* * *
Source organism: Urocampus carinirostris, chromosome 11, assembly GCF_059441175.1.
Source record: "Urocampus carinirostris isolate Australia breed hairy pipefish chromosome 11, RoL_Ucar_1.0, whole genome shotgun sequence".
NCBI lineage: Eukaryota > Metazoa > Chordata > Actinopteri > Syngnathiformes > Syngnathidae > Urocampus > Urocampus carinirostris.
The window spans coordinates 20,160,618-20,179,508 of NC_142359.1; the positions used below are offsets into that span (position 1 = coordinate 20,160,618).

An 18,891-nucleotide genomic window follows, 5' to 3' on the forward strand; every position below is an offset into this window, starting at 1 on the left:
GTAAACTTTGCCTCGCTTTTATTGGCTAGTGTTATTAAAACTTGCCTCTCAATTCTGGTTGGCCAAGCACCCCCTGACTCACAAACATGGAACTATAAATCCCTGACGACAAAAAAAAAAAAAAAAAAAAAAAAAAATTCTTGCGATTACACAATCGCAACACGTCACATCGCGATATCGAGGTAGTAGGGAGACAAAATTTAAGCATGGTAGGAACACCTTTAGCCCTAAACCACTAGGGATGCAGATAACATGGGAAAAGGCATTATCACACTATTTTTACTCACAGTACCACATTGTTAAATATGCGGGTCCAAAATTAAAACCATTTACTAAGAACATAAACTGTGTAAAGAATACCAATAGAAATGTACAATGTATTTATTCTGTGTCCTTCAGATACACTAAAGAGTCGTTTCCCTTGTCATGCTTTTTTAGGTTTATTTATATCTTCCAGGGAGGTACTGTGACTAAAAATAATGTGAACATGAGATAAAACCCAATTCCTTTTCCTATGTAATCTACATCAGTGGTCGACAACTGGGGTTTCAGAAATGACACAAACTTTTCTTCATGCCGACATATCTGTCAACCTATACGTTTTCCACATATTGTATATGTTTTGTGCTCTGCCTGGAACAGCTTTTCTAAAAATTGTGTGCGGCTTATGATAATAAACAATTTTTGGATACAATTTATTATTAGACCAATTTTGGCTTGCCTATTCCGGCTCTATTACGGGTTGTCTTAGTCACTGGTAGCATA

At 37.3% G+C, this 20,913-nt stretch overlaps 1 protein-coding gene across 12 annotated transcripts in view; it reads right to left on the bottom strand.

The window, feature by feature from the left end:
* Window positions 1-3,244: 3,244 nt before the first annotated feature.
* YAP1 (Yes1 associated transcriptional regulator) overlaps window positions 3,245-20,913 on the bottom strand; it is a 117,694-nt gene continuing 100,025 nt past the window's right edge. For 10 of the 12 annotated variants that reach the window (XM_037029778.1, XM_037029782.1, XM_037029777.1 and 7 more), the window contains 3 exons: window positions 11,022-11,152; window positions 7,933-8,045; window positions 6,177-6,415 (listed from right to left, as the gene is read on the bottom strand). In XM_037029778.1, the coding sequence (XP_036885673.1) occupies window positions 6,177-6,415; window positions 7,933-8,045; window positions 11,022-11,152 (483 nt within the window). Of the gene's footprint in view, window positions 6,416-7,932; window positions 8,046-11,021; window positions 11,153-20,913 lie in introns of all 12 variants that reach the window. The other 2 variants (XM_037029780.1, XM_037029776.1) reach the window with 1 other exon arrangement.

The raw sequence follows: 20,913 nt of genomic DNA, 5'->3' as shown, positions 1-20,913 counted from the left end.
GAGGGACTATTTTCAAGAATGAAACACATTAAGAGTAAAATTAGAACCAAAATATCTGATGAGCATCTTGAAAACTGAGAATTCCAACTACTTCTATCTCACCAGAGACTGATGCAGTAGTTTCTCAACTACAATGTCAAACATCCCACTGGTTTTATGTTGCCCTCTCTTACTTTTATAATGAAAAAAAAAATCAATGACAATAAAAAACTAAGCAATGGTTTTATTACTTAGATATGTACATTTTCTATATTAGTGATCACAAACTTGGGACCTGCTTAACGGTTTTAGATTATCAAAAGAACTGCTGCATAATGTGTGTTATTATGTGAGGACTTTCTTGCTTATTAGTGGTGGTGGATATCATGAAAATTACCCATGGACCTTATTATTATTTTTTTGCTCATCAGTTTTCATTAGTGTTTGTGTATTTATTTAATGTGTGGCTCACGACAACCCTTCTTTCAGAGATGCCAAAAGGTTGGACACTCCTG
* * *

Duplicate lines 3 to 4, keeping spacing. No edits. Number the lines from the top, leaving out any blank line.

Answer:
NCBI lineage: Eukaryota > Metazoa > Chordata > Actinopteri > Syngnathiformes > Syngnathidae > Urocampus > Urocampus carinirostris.
The window spans coordinates 20,160,618-20,179,508 of NC_142359.1; the positions used below are offsets into that span (position 1 = coordinate 20,160,618).